Patriot Day commemoration leaves solemn mark

Members+of+the+both+the+campus+police+and+local+sheriff%27s+department+stand+at+attention+for+the+flag+raising+ceremony.+The+flag+was+raised+at+half+mast+at+8%3A45+a.m.%2C+in+memorial+of+the+time+when+the+first+plane+hit+the+World+Trade+Center.+Photo+credit%3A+Ash+Dondeti
Back to Article
Back to Article

Patriot Day commemoration leaves solemn mark

Members of the both the campus police and local sheriff's department stand at attention for the flag raising ceremony. The flag was raised at half mast at 8:45 a.m., in memorial of the time when the first plane hit the World Trade Center. Photo credit: Ash Dondeti

Members of the both the campus police and local sheriff's department stand at attention for the flag raising ceremony. The flag was raised at half mast at 8:45 a.m., in memorial of the time when the first plane hit the World Trade Center. Photo credit: Ash Dondeti

Members of the both the campus police and local sheriff's department stand at attention for the flag raising ceremony. The flag was raised at half mast at 8:45 a.m., in memorial of the time when the first plane hit the World Trade Center. Photo credit: Ash Dondeti

Members of the both the campus police and local sheriff's department stand at attention for the flag raising ceremony. The flag was raised at half mast at 8:45 a.m., in memorial of the time when the first plane hit the World Trade Center. Photo credit: Ash Dondeti

By Ash Dondeti

Hang on for a minute...we're trying to find some more stories you might like.


Email This Story






On the morning of September 11, guest speaker Perry Martin attended the Patriot Day ceremony to commemorate the tragedies that took place 16 years ago.

Martin is a Business professor here at Moorpark College but he is also a retired Army Sergeant Major E-9 from the 10th Mountain Division. He was part of the first ground troops that deployed in combat with the tenth mountain division in Afghanistan after 9/11 occurred. The commemoration honored and remember the people who lost their lives and fought to keep New York City and America safe.

The ceremony took place at the school flagpole and began at 8:15 a.m. with the flag being raised at the exact time the first plane hit the world trade center on September 11, 2001. It continued with the speech by Martin and ended with the Simi Valley Police Honor Guard lowering the flag to half-mast.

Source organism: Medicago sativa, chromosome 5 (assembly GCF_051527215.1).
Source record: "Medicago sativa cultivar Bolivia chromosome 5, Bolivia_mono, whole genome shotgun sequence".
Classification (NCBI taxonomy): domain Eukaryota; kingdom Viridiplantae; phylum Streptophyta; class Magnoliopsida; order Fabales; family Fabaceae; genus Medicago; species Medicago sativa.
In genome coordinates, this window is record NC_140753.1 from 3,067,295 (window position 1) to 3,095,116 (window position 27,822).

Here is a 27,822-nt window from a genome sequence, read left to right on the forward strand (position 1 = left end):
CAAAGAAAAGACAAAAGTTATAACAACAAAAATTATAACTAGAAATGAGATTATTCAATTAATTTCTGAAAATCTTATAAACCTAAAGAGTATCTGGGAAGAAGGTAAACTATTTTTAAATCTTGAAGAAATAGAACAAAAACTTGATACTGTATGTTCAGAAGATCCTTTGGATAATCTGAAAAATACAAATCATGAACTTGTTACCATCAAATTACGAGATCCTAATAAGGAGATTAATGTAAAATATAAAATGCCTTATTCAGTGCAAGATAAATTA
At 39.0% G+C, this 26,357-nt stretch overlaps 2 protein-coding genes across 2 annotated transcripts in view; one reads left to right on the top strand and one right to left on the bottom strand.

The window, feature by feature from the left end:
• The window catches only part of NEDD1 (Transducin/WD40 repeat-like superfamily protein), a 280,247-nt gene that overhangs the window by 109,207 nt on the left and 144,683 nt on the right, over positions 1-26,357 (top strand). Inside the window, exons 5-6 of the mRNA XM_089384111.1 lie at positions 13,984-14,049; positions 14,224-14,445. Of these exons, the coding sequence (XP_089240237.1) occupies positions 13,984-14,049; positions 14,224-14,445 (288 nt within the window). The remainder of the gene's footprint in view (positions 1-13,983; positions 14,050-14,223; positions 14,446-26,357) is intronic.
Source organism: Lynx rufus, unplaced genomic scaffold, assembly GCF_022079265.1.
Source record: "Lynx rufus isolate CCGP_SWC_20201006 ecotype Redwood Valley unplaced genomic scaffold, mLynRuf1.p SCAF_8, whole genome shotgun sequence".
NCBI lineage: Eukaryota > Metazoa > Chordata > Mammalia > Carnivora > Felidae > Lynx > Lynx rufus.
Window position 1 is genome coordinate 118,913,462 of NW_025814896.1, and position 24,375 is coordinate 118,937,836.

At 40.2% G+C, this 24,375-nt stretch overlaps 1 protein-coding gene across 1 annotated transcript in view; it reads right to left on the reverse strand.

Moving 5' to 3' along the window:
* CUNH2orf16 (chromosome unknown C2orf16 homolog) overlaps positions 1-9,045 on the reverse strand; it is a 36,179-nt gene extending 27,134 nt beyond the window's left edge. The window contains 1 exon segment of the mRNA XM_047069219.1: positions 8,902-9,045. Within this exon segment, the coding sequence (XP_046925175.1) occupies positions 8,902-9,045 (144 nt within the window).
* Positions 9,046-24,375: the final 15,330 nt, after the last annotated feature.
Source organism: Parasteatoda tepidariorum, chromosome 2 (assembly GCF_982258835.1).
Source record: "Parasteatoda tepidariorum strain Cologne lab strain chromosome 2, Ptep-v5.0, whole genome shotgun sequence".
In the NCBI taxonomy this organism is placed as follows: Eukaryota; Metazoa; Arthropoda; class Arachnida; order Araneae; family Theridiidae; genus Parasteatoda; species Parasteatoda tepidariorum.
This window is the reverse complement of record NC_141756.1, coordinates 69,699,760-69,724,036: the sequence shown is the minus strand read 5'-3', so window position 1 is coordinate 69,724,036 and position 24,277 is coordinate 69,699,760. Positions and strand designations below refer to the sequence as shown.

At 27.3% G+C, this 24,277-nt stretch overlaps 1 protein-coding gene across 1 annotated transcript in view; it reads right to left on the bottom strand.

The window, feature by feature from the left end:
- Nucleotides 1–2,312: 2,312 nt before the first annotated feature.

Martin hoped that attendees would leave with a different perspective of 9/11 and the meaning of its impact. He challenged the audience to take charge and make a difference. Martin asked that attendees make their presence at the 9/11 commemoration known through social media and to do more than just stand in silence but to post a healing message on social media using as few words as possible. He talked about seeking clarity in your message and to do research, ask questions, address wrongs, and to practice more empathy in your daily lives.

“We must get engaged,” said Martin. “We can’t keep doing what we’ve been doing, it hasn’t been working. So even at these kinds of ceremonies, more than just commemorating and just being solemn, people need to walk away committed to taking some kind of action.”

A crowd of around 50 including students, faculty, the school’s executive leadership team, two members from the Simi Valley Honor Guard, Ventura County Sheriffs, Moorpark College Police Department, and the Rolling Thunder nonprofit veteran’s organization from Simi Valley. Attendees were solemn and responded positively to the flag raising and the speech.

“I think this sets the foundation for people to go out now and say what a nice event it was and how well it respected the memory of those that were lost,” said Joe Galante, member of the Rolling Thunder in Simi Valley. “I think that hopefully it grows every year and people realize what the message is here and what the tone is.”

Print Friendly, PDF & Email